took the keyer and I went to install ferrites on the telephones and on
the power cords of the TV sets... Still lots of EU's but the frequent
QRZs to outside of EU remained fruitless. At midnight the band counter
showed 639 contacts. 
26/Feb/99 - SFI=116, A=3 
We expected better condx for this morning and seeing the recent values
of the geomagnetic indices, we thought it would be our best opportunity
to work some DX.  At the shift change we decided to run 160 until
sunrise with the amplifier while trying to follow the condx with the
barefoot FT-990 on the other bands.
We could operate now in any band combinations without station
interaction and even 160-80 wasn't a problem although the 160 m sloping
dipole was between the legs of the 80m inverted vee. Sacrificing some DX
condx to work down the piles of EU callers the first two evenings paid
off well this morning because we could work NA between the occasional
European call-ins. 125 different North American were logged this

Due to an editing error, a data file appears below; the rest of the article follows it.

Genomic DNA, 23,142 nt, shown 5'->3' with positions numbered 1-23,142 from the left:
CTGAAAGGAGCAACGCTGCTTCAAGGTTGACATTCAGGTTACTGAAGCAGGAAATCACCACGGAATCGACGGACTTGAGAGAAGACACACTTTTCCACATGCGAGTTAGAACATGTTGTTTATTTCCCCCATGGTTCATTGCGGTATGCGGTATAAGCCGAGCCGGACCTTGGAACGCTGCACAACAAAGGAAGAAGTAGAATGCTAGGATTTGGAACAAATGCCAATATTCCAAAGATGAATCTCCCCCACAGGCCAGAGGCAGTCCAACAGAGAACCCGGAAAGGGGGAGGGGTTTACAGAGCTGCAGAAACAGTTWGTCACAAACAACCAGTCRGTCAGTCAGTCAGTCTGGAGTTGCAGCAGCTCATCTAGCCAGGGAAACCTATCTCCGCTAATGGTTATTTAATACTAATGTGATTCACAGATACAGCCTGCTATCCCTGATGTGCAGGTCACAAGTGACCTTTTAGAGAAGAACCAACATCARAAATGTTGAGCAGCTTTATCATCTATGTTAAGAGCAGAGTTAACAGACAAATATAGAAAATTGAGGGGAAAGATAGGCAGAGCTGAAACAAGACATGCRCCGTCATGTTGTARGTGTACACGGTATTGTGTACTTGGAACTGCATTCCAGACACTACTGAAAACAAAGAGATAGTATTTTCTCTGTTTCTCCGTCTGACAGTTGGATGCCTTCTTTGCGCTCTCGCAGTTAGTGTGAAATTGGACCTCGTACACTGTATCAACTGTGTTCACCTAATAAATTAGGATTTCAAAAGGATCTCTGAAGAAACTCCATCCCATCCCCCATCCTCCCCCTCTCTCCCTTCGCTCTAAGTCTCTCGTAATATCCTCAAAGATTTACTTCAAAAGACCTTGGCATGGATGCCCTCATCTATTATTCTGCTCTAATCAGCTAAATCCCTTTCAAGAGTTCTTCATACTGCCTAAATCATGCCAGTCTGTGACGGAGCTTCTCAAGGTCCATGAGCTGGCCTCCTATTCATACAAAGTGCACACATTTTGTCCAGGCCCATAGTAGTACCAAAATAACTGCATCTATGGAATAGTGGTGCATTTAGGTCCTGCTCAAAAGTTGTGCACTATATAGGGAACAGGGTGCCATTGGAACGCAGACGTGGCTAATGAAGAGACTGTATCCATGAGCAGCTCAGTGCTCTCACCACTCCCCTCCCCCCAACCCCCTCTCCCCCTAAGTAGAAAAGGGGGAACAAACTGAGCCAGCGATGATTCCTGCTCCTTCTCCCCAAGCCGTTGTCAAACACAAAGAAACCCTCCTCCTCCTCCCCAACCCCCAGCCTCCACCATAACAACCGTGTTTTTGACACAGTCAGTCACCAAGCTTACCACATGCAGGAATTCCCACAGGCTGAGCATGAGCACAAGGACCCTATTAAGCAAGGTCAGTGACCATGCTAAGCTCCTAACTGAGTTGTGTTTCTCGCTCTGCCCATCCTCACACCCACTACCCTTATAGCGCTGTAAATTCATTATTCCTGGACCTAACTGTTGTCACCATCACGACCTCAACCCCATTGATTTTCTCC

morning. 20 mins before sunrise the band opened up to the W5 and W0 call
areas as well. The southern W5s were the strongest at this time. Right
before sunrise I pulled out 2 full calls from W7 but they didn't
respond. Despite the several attempts I made with .I6.?? we couldn't
complete the contact. My guess for this call was that it may have been
NI6T but later Garry told me that he wasn't calling at that time. As is
often the case,  the QSB always brought him up when the caller sent the
"I6" part of his call - so I never was able to pull the whole call out
of the noise. The best period was the 30 mins before sunrise (0412) -
between 03:41 and 04:11. 64 NA QSOs were made in this period. The condx
took a rapid dive just after sunrise. Last NA contact that morning was
K9NR at 04:22. It seemed that the condx could have let us work much